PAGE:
Kraken’s Struggles Can Be Attributed to Dave Hakstol

On June 24, 2021, the Seattle Kraken finished their coaching search when they hired Dave Hakstol. Several names were rumored to be frontrunners for the job, including Rick Tocchet, Gerard Gallant (now with the New York Rangers), and Bruce Boudreau (now with the Vancouver Canucks). Hakstol was a surprising choice; his name didn’t come up often before he was hired and given his mediocre results with the Philadelphia Flyers from 2015 to 2018 (two first-round exits and a playoff miss in three seasons).

Close to the season’s halfway point, the Kraken have played poorly, and they rank 29th in the league. Although goaltending has (rightfully) been identified as a major reason for their struggles, the coaching staff might also be part of the problem.

Background on Hakstol

Hakstol was hired away from the Toronto Maple Leafs, where he had been an assistant coach for two years. Toronto hired him to be part of Mike Babcock’s staff, but Babcock was fired just months later, leaving Hakstol to spend almost two full seasons under new head coach Sheldon Keefe. In those two seasons, the Maple Leafs suffered two first-round exits.

Before Toronto, Hakstol coached the Flyers from 2015 to 2018, becoming the first coach since 1982 to jump from the NCAA to the NHL. He spent 11 seasons with the University of North Dakota, where he was very successful, reaching the Frozen Four seven times. He was also a finalist for national coach of the year eight times.

Dave Hakstol, Seattle Kraken
Dave Hakstol, head coach of the Seattle Kraken (Amy Irvin / The Hockey Writers)

During Hakstol’s time in Philadelphia, the Flyers posted a 134-101-42 record, and notably, during the 2016-17 and 2017-18 seasons, the Flyers became the first team in NHL history to miss the playoffs despite a 10-game winning streak and then make the playoffs the following season despite a 10-game losing streak. Streaky performances were common under Hakstol and eventually led him to be fired after a 12-15-4 start to the 2018-19 season.

Kraken Coaching Blunders

The Kraken have had several issues in their inaugural season, many because of coaching decisions. Going into the season, offense was expected to be the roster’s main concern, but it’s been worse than expected. Seattle is third-to-last in the league in expected goals-for per 60 (xGF/60) per Evolving Hockey, meaning they struggle to generate scoring chances. Much of the Kraken’s offense revolves around point shots, a strategy that leads to very few net-front scoring chances, and point shots are simply not conducive to a successful offense in the NHL.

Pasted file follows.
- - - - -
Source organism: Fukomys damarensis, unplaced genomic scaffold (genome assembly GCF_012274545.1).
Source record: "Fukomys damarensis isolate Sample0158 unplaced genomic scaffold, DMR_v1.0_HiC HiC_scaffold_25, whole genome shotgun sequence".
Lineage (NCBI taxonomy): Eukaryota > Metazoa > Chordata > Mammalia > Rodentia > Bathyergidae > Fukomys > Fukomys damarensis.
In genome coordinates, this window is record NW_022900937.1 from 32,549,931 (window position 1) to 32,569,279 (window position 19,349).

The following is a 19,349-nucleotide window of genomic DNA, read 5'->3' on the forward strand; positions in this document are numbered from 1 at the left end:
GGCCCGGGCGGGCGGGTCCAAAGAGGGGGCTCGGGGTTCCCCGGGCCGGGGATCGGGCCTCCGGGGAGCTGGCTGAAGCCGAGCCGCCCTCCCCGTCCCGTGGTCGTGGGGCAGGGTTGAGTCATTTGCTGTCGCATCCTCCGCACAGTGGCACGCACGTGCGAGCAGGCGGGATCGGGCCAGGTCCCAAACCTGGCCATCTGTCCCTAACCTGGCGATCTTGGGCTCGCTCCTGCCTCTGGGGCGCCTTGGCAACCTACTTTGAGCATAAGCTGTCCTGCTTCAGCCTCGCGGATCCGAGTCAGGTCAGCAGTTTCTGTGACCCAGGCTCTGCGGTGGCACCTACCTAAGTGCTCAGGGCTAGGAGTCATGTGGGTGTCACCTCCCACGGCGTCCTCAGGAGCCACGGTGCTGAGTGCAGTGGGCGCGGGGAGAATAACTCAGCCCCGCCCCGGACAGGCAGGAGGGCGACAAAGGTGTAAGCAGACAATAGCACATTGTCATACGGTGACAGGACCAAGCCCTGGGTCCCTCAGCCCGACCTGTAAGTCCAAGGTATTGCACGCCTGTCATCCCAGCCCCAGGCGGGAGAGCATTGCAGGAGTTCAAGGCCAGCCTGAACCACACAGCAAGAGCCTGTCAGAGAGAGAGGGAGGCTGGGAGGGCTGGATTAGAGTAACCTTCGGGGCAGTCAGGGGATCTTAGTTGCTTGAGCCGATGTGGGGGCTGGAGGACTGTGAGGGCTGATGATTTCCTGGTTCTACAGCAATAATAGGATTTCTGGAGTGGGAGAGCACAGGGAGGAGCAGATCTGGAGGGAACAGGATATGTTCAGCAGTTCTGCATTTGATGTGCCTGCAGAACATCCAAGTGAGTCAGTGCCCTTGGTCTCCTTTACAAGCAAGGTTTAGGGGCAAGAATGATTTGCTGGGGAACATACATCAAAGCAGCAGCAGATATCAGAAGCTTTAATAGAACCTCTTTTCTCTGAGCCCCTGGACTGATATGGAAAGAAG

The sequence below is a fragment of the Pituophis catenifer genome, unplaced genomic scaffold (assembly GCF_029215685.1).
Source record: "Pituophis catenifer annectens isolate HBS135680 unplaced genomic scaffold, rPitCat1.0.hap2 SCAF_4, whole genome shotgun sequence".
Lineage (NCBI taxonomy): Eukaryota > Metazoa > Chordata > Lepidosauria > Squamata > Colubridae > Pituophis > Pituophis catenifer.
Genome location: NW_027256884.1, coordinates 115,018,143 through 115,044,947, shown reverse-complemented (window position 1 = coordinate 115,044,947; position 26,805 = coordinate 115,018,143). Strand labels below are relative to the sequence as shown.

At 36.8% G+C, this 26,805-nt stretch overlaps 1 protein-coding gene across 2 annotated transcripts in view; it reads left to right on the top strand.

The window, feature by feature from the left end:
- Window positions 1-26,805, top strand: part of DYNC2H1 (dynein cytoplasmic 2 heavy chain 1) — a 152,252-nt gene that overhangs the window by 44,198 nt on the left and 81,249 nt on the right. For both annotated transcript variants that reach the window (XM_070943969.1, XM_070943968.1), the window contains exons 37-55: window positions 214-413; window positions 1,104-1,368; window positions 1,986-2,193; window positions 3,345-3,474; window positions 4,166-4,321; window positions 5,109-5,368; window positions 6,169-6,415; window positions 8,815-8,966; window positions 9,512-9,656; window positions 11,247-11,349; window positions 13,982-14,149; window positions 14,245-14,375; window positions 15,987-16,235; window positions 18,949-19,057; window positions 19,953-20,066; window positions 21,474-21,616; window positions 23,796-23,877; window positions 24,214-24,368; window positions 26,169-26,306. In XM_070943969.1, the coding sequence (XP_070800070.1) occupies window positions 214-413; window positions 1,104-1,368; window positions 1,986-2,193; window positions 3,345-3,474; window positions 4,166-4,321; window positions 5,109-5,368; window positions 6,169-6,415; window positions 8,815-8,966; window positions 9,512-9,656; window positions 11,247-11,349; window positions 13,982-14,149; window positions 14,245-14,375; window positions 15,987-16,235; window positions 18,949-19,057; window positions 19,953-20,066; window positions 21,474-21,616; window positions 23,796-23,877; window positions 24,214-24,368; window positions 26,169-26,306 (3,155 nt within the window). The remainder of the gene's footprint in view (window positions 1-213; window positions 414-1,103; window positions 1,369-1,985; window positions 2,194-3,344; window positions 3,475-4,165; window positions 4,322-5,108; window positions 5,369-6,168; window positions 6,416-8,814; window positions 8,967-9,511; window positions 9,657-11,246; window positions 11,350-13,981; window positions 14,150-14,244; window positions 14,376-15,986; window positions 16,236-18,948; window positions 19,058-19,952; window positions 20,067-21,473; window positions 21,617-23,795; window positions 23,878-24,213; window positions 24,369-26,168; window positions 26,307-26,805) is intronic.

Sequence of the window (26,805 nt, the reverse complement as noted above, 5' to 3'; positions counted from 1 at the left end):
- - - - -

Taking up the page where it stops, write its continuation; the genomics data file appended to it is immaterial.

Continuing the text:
The second issue is relying too heavily on one goaltender. Philipp Grubauer’s struggles are no secret, as the high-paid starting netminder has been the worst goalie in the league by almost every measure. Last season, he finished third in Vezina Trophy voting with 40 starts, a career-high. This season, he has already started 24 games and is on pace to start almost 60. While Grubauer’s poor play largely falls on himself, Hakstol should not be pushing him so hard, especially with a solid backup in Chris Driedger. 

Related: Kraken Have 3 Good Options for a Right-Shot Defenseman

Finally, Hakstol’s deployment has been curious. The Kraken’s forward lines have been jumbled all season, with players sliding up and down the lineup and versatile skaters like Jared McCann and Morgan Geekie being shuffled between center and wing. Some of the team’s younger, less experienced players, like Kole Lind and Alexander True, have been relegated to fourth-line duty or the press box without a fair shot, a curious choice for a losing team. As an expansion team, the priority should be to develop chemistry. Even now, months into the season, the players have shown little chemistry, and Hakstol has done little to solve this.

To be clear, I am not calling for a coaching change. Even if I thought it was the correct course of action, it’s unrealistic for an expansion team to fire a coach this early. However, serious changes need to be made to improve the team’s play and place in the standings, and that starts with adjustments from their head coach.

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